Tools for secure web email interfaces include:

$Id: 12,v 1.5 2000/05/10 02:15:14 rjd Exp $

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Q 13. How can I automate processing of my email with Procmail?
A Procmail is a unix mail processing utility that can automatically filter, sort, process, and reply to email messages. The following documents describe how to work with Procmail:
Era Eriksson's Procmail Mini-FAQ
Jari Aalto's Procmail Tips
Jari Aalto's Pointers to Procmail Resources

Additional information can be found on the Procmail web site:

Procmail Home Page

$Id: 13,v 1.1 2000/07/21 20:53:14 rjd Exp $

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Q 14. How do I configure Eudora for Mac to access my Email?
A If you have at least MacOS 8.6, you should be able to download a recent version of Eudora directly from their web site.

If you have at least MacOS 7.0, download the Eudora 3.1.3 client and the Eudora 3.1 manual, and then step through the following instructions...


================================
EUDORA LIGHT FOR MACINTOSH 3.1.3
================================

This is version 3.1.3 of Eudora Light for Macintosh. This README provides
information on the following topics:

*  Minimum Requirements
*  Drag and Drop Requirements
*  Installation
*  New Features and Changes in 3.1.3
*  License and Legal Information

======================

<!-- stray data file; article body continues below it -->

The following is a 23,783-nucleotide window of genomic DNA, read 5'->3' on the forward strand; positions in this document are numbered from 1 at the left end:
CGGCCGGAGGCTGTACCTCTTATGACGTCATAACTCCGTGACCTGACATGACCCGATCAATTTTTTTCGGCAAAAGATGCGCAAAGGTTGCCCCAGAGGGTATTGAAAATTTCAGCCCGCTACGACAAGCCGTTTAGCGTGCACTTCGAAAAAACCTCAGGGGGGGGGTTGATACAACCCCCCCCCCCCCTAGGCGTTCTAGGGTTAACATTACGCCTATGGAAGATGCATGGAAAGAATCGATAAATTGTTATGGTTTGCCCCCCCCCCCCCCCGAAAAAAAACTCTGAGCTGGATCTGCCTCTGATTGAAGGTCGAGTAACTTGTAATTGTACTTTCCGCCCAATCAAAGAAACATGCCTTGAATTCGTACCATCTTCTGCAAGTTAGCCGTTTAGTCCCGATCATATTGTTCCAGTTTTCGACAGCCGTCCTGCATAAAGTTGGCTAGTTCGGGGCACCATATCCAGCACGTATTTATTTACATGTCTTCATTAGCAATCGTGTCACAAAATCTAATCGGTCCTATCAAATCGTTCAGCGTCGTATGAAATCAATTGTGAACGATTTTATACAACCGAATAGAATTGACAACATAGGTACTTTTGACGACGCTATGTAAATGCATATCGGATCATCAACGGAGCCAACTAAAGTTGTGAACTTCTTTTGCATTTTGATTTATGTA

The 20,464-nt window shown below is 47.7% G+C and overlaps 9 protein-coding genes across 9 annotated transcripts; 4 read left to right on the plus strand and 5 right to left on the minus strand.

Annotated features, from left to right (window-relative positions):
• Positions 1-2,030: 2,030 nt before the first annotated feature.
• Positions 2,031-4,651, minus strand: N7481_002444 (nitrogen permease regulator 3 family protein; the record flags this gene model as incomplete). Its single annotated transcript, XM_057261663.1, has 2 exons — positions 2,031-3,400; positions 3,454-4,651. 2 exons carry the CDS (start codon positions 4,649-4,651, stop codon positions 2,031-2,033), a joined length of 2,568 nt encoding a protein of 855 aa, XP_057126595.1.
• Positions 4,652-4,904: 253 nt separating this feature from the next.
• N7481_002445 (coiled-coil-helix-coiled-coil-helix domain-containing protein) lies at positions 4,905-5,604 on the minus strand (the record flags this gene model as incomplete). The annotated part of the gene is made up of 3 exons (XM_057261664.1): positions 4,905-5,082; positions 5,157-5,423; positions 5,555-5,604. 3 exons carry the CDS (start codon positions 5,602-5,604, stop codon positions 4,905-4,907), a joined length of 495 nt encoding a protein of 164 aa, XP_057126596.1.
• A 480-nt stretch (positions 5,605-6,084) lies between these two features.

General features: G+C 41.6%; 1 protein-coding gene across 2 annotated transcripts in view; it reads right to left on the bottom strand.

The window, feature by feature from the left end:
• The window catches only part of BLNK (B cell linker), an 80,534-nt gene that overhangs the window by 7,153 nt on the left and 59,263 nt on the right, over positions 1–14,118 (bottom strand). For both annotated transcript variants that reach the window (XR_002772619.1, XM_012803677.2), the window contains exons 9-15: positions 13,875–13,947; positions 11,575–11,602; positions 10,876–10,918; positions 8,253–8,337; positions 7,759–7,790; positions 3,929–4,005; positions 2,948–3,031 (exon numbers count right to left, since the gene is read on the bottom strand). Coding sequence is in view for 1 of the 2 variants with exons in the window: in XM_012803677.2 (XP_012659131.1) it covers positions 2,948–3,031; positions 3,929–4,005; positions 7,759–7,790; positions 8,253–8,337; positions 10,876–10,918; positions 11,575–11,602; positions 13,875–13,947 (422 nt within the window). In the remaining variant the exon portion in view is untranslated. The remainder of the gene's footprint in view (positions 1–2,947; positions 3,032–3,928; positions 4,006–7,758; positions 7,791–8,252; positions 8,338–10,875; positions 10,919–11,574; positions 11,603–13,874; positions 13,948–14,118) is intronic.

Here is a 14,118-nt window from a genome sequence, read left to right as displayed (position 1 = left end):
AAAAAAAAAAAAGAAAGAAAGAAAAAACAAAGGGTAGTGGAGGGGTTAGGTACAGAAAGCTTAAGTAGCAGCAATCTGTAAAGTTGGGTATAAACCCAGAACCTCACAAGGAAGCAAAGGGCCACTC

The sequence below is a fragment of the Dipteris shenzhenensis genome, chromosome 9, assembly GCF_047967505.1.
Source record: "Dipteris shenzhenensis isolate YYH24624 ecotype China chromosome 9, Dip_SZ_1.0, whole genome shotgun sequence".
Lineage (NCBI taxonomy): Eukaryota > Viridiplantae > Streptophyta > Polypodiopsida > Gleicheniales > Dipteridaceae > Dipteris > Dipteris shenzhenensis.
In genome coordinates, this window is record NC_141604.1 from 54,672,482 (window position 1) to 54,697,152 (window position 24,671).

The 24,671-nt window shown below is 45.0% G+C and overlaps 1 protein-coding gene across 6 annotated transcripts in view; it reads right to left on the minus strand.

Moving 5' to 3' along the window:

MINIMUM REQUIREMENTS
======================

To use Eudora Light for Macintosh, you must have the following:

*  A Macintosh Plus or later model.
*  Macintosh System 7.0 or later.
*  A mail account with an Internet service provider or an Internet-style
                network account.
*  Access to your mail account via a modem or Internet-style network
    connection.

============================
DRAG AND DROP REQUIREMENTS
============================

If you do not have Macintosh® Drag and Drop running on your Macintosh,
certain features may be disabled. Macintosh Drag and Drop is included in
System 7.5 and System 7 Pro, but is not in earlier versions of System 7.

Macintosh Drag and Drop requires that Finder 7.1.3 or newer is running for
the Drag and Drop extensions to work properly. Installing the Drag and
Drop extensions with an older Finder has been shown to cause strange
behavior, and is not recommended.